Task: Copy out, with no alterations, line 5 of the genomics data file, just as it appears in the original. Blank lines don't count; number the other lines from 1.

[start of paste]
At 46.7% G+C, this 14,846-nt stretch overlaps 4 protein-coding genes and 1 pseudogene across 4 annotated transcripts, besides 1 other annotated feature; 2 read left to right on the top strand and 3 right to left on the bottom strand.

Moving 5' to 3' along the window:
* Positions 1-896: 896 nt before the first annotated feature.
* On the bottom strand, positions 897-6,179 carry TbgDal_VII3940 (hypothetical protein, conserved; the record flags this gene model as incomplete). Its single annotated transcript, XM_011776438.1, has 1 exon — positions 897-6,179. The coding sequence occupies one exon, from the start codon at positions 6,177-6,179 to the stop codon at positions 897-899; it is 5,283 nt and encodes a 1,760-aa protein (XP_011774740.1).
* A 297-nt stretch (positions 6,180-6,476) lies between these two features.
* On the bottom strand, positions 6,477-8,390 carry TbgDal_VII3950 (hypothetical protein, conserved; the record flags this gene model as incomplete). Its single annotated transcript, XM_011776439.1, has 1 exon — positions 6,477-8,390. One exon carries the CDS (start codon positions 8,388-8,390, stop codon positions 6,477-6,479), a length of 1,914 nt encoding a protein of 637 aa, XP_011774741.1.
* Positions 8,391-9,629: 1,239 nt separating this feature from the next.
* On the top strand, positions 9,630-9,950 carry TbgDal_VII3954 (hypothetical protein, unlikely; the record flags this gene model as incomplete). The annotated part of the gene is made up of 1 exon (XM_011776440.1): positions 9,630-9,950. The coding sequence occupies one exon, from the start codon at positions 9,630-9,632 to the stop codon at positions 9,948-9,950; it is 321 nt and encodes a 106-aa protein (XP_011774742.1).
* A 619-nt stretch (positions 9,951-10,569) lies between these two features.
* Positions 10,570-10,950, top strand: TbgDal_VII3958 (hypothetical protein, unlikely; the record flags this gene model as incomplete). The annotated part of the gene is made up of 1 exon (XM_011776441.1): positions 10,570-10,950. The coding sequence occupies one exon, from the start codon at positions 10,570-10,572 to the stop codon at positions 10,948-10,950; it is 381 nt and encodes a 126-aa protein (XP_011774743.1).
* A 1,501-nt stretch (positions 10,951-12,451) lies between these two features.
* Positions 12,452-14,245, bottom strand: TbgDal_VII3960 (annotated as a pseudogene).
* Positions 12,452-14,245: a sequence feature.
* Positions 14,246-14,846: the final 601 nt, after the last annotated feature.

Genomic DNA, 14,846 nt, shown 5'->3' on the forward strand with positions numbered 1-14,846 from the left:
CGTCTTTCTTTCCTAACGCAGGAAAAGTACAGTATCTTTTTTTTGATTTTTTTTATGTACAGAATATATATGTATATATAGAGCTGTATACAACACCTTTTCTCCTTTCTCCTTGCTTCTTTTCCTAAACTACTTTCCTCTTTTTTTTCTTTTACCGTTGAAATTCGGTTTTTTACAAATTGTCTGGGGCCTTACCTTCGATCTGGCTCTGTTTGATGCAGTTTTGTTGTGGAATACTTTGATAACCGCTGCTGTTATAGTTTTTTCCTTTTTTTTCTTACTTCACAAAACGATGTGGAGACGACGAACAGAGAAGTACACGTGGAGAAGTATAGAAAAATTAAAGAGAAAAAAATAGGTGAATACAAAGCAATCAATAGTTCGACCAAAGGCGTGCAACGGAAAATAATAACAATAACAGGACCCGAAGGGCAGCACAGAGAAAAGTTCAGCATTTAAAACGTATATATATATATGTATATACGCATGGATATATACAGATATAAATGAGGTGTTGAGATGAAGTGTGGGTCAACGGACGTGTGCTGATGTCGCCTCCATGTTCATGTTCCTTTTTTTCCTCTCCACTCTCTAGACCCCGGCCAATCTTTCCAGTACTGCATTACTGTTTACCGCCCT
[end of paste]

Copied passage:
* A 297-nt stretch (positions 6,180-6,476) lies between these two features.